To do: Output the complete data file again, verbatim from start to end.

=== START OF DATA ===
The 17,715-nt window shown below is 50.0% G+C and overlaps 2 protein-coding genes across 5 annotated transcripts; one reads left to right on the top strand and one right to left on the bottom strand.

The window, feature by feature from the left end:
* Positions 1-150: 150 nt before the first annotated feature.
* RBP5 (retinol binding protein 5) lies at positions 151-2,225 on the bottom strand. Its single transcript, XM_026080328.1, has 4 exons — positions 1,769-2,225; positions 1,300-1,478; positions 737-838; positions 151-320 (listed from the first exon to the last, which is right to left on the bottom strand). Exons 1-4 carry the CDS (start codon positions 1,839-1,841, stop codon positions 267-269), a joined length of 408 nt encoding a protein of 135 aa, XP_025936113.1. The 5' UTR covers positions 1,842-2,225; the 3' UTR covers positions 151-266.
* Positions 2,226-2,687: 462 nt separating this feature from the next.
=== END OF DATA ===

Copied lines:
The 17,715-nt window shown below is 50.0% G+C and overlaps 2 protein-coding genes across 5 annotated transcripts; one reads left to right on the top strand and one right to left on the bottom strand.

The window, feature by feature from the left end:
* Positions 1-150: 150 nt before the first annotated feature.
* RBP5 (retinol binding protein 5) lies at positions 151-2,225 on the bottom strand. Its single transcript, XM_026080328.1, has 4 exons — positions 1,769-2,225; positions 1,300-1,478; positions 737-838; positions 151-320 (listed from the first exon to the last, which is right to left on the bottom strand). Exons 1-4 carry the CDS (start codon positions 1,839-1,841, stop codon positions 267-269), a joined length of 408 nt encoding a protein of 135 aa, XP_025936113.1. The 5' UTR covers positions 1,842-2,225; the 3' UTR covers positions 151-266.
* Positions 2,226-2,687: 462 nt separating this feature from the next.